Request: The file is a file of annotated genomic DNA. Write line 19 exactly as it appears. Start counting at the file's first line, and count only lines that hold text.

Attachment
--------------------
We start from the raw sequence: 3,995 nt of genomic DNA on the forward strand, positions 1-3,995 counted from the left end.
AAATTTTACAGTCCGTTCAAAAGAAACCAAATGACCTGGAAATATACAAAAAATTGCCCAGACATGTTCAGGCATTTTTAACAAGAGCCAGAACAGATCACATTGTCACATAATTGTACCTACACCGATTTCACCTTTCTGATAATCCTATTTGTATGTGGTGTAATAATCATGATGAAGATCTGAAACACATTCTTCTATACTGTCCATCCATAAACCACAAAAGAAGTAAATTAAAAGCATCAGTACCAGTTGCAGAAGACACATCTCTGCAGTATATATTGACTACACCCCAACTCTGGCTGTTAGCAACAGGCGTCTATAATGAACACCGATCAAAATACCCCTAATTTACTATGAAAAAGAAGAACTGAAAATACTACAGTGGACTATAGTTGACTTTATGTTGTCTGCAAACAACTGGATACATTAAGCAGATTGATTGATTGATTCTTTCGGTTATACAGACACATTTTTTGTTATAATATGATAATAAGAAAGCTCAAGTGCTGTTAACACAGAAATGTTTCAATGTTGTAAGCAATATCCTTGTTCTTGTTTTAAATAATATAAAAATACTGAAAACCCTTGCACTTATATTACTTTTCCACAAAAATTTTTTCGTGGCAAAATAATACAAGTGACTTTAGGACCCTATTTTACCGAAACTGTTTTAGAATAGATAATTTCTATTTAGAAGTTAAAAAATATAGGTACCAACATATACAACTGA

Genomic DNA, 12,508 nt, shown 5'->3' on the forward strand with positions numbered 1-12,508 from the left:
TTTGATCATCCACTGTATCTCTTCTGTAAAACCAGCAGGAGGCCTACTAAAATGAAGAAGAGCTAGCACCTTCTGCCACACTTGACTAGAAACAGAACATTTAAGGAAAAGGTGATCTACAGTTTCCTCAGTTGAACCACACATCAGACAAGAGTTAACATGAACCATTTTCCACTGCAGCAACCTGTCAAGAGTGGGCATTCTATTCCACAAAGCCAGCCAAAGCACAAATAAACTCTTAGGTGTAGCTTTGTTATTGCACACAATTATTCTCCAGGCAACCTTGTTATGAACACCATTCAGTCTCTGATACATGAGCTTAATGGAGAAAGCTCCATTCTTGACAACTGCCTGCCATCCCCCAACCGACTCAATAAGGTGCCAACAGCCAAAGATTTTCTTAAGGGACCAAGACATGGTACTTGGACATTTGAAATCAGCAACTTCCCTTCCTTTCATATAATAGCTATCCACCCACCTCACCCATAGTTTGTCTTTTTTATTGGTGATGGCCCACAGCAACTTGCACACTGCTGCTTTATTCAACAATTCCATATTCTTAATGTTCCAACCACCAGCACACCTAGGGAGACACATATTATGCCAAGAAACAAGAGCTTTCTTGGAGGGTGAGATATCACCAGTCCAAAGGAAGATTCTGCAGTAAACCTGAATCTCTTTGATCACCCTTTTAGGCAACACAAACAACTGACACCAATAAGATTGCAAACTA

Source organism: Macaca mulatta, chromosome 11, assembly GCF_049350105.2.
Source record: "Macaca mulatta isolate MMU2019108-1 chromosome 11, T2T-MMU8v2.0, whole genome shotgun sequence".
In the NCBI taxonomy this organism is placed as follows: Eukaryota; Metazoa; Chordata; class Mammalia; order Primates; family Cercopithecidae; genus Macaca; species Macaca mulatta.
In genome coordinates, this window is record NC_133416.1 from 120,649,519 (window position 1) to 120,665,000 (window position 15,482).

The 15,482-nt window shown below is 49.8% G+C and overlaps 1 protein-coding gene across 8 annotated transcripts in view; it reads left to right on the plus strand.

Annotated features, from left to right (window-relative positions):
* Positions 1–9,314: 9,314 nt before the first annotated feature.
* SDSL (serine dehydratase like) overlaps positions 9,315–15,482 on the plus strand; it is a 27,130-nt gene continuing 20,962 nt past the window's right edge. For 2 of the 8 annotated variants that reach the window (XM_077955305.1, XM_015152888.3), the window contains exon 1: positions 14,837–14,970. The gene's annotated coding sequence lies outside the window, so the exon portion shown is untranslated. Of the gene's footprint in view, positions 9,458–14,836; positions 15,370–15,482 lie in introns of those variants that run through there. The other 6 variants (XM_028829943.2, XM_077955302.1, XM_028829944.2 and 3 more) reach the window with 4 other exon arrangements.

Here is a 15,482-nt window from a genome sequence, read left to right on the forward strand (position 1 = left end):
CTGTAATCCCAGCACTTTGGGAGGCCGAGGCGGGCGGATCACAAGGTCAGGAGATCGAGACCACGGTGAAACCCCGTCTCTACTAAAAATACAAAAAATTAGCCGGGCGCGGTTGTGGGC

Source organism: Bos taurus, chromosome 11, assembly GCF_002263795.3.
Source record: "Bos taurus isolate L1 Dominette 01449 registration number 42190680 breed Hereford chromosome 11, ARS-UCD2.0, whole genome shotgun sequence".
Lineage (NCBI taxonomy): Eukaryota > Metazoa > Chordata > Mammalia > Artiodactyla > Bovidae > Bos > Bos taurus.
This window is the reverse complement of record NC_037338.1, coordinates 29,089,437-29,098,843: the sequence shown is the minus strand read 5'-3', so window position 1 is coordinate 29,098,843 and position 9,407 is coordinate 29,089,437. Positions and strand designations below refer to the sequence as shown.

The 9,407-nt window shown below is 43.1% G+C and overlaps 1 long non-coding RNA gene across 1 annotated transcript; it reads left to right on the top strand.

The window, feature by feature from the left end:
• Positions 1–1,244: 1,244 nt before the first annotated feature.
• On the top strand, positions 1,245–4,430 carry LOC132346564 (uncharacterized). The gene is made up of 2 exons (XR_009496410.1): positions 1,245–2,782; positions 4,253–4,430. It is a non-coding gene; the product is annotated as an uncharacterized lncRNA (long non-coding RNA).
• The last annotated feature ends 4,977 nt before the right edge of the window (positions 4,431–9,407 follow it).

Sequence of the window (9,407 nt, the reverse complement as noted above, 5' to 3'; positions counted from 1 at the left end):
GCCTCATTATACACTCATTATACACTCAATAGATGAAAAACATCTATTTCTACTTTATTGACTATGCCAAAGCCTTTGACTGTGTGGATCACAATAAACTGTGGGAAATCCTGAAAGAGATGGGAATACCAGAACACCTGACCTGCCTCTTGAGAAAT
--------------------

The 9,407-nt window shown below is 43.1% G+C and overlaps 1 long non-coding RNA gene across 1 annotated transcript; it reads left to right on the top strand.